# Can something indubitable be inferred from something dubitable?

I’m trying to respond to an argument. But I need this principle:

Consider a set of propositions P1, P2,...Pn that entails Q, where n>1. If

(1) any one of the Pk alone does not entail Q, and

(2) at least one of the P’s is dubitable,

then Q is not indubitable.

Is this principle correct? Intuitively, I think if p is dubitable and q is indubitable, I would be very surprised if p&q is indubitable.

• Your (1) should be strengthened to: Q is not entailed if any one of Pk is dropped. You also need to say something about the type of inferences involved in the derivation of Q. Most substantive inferences are not "indubitable", they are only plausible, so the conclusion is open to doubt even if the premises are not. If you restrict to formal inferences this principle can be defended, but there isn't much that can be formally inferred outside of mathematics. Feb 12, 2020 at 8:46
• It is hard to believe that there is "something that is indubitable": philosophers and scientist in the past have doubted about everything. Feb 12, 2020 at 10:40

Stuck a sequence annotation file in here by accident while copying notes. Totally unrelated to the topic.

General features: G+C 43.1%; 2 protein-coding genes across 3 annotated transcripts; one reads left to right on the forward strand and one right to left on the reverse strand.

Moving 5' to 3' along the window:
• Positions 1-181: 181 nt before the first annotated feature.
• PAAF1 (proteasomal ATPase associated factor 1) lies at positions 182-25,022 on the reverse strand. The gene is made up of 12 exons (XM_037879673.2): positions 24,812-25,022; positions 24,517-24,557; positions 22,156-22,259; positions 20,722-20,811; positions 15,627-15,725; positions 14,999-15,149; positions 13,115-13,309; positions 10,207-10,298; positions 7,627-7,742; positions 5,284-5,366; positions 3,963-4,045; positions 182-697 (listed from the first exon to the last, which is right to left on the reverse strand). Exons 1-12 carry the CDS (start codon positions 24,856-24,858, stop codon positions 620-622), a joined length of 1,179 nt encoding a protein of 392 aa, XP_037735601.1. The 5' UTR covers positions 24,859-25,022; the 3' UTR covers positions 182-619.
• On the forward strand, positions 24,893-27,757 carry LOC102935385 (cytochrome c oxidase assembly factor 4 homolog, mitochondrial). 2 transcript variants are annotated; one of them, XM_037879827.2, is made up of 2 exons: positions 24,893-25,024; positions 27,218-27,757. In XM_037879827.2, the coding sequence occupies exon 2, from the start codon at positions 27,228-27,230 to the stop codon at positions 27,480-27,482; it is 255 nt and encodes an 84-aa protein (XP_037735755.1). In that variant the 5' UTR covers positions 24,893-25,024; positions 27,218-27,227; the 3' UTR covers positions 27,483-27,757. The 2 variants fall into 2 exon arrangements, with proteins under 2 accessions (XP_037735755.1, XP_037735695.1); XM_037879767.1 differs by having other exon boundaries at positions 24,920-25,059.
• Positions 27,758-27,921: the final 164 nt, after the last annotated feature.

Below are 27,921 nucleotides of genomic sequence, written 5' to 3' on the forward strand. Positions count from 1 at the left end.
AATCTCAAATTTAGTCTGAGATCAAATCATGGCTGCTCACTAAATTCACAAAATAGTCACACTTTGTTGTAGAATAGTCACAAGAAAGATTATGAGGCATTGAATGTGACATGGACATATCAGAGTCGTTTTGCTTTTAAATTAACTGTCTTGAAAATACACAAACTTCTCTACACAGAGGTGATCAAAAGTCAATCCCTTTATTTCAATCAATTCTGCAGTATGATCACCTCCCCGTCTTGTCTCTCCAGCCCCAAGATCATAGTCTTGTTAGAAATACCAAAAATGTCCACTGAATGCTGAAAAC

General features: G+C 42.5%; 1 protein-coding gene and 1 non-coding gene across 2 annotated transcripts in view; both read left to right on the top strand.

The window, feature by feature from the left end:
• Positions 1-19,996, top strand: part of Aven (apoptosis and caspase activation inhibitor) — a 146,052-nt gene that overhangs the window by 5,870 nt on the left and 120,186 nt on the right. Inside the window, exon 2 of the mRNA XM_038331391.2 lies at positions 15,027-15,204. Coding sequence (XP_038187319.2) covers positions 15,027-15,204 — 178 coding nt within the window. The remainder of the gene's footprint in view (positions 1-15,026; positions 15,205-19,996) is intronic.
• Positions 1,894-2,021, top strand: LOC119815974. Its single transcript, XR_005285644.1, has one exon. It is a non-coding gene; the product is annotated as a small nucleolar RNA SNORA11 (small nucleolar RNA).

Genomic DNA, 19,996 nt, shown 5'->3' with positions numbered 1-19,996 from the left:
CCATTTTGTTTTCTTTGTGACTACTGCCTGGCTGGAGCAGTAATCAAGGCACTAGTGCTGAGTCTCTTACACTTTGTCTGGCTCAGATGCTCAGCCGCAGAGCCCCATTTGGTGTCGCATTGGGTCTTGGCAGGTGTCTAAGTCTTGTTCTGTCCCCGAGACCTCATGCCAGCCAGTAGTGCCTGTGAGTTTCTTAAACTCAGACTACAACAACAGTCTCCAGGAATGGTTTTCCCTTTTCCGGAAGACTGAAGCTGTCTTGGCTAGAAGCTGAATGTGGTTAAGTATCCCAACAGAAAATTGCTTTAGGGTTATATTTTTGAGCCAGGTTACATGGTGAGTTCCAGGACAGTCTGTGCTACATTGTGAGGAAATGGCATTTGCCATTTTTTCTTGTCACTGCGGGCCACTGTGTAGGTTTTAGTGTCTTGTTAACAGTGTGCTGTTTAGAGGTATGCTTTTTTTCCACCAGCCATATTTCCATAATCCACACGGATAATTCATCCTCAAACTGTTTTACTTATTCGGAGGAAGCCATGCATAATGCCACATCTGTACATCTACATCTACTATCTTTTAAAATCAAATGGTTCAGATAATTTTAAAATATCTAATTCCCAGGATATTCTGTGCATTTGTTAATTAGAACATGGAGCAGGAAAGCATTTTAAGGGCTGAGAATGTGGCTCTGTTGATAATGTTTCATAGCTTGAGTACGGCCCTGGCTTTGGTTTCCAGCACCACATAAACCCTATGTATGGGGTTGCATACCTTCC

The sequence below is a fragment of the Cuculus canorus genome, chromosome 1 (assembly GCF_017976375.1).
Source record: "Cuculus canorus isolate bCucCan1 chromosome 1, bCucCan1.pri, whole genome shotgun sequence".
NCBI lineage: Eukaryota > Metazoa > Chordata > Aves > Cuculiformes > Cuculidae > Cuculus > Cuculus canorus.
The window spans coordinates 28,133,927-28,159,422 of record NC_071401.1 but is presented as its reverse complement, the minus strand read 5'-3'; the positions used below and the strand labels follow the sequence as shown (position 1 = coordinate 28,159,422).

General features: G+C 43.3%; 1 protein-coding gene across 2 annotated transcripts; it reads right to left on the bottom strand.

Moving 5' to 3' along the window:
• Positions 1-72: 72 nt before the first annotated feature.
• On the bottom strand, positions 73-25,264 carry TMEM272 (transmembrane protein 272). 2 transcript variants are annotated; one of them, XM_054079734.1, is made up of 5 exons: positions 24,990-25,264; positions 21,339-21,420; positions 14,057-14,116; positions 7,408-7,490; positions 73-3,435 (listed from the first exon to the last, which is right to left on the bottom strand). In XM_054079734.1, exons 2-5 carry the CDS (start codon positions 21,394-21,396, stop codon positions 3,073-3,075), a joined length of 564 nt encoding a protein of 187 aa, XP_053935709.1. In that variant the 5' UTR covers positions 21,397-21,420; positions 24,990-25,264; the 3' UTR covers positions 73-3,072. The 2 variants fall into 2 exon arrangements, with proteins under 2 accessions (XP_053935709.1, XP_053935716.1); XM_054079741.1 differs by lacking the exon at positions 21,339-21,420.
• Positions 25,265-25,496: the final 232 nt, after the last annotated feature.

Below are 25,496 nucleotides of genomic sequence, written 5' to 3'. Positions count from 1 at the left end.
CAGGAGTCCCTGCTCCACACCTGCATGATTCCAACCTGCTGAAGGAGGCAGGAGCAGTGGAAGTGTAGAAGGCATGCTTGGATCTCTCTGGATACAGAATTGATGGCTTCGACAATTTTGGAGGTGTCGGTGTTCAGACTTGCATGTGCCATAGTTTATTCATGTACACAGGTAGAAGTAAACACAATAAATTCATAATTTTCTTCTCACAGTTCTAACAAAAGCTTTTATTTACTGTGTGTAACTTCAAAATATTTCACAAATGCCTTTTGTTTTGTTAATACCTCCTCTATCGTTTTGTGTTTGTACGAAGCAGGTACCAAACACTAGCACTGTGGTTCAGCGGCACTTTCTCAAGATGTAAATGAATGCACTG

• In principle: YES. See Ex falso: if P is false, we can validly infer anything from it, and thus also Q Feb 12, 2020 at 11:02
• Couldn't Q be entailed by the 'indubitable' P_{n+1}, not in the original set? Would that be a counterexample to your principle? Feb 12, 2020 at 16:13
• One cannot infer anything at all from a flawed set of Ps. Or, to put it another way, one can infer anything at all, including direct contradictions. This is a classic technique for proving that the set of Ps is flawed. One cannot say anything at all about Q. Feb 12, 2020 at 19:33